As part of our commitment to Continuous Integration1, all products or libraries we release must have an automated build.
There are many ways to script an automated build, and the details will depend on the application or service in question.
Irrespective of which tool you select, as a minimum an automated build must:
- be executed on a clean, provisioned environment
- use relevant package managers to install dependencies
- run any configured linters to identify code hygiene issues, failing the build if any are identified
- run test suites and generate test reports, failing the build if any test failures occur
- make available any logs generated during the build
- produce a uniquely-identified distribution artifact
- upload the artifacts to a centralised location, for use by our provisioning/deployment tools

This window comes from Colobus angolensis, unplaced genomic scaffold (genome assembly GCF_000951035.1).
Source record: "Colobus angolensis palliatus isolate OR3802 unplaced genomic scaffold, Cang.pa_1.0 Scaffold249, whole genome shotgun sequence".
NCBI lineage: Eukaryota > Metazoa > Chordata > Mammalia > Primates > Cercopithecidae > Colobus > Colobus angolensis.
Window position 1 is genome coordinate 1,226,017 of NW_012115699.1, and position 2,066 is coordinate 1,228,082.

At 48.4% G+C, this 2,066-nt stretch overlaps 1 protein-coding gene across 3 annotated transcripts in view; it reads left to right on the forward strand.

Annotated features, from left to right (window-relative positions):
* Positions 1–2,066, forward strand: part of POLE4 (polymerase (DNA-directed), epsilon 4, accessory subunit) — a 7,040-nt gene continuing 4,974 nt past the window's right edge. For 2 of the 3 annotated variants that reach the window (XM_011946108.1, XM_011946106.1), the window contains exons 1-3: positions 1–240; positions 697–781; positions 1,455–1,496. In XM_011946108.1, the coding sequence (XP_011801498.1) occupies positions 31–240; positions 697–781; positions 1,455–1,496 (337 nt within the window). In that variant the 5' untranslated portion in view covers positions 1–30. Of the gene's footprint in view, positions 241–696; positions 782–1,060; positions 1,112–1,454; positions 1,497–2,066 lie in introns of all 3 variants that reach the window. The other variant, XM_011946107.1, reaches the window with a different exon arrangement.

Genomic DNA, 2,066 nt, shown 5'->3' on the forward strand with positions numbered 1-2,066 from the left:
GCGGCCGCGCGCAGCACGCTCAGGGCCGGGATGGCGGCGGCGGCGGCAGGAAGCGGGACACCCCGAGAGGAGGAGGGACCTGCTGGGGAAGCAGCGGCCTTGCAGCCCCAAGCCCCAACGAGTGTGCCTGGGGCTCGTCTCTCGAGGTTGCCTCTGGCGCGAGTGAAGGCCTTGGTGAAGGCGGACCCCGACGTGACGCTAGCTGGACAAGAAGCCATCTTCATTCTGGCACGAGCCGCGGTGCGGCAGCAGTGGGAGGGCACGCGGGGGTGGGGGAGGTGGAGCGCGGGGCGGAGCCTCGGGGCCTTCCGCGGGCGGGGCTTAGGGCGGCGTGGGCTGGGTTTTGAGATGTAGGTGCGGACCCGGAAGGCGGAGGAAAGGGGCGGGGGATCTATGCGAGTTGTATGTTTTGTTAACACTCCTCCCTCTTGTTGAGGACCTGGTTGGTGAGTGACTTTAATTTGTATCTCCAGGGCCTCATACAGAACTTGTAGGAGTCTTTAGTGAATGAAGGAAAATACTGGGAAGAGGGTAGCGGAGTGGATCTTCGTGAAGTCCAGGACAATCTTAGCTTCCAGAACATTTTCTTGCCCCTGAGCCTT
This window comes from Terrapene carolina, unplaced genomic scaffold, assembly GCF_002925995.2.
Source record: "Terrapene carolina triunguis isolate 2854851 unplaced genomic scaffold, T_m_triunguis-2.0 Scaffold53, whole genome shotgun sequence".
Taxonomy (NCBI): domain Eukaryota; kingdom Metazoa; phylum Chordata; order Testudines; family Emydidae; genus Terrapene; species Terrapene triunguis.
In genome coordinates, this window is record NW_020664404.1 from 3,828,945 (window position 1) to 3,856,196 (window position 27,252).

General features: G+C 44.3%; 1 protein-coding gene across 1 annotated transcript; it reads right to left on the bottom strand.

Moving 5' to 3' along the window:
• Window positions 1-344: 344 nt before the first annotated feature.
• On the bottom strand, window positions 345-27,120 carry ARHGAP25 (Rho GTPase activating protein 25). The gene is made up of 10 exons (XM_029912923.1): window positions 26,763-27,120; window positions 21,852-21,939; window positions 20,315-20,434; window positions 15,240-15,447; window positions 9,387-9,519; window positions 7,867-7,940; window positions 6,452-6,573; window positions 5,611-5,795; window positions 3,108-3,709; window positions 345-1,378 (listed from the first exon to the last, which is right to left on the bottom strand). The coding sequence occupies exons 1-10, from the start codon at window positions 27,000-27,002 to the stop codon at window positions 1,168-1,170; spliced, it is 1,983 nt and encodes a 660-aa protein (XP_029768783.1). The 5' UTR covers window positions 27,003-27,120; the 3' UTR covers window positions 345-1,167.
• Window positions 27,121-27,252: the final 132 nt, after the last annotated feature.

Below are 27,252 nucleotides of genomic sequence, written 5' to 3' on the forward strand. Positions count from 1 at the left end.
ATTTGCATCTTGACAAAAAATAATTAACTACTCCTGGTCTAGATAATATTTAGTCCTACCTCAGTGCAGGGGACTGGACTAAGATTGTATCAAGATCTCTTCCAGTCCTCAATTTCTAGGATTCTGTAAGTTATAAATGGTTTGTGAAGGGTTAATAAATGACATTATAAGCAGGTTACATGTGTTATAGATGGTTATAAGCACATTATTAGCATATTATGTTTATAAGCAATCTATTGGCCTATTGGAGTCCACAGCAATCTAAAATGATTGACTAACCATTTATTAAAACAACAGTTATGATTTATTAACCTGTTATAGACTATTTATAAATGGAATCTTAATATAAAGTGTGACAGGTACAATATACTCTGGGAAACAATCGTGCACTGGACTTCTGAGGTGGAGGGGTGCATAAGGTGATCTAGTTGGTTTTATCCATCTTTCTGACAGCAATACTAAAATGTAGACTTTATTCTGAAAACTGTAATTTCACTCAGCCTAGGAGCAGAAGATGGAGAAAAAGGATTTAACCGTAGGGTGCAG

An important responsibility of the automated build is to produce the distribution artifacts. An automated process must exist for deploying the artifacts on to an environment provisioned to run it. Artifacts must:
- include all code required for the artifact to run
- contain any required third-party library dependencies
- never contain secrets or sensitive information
This ensures that our artifact is complete and deployable, and always includes those dependencies and libraries that CI has tested against.
Artifacts should not contain code required during test and build, nor any development dependencies.
If the artifact is a Docker container image, the same rules apply (except the third-party dependencies include the underlying OS).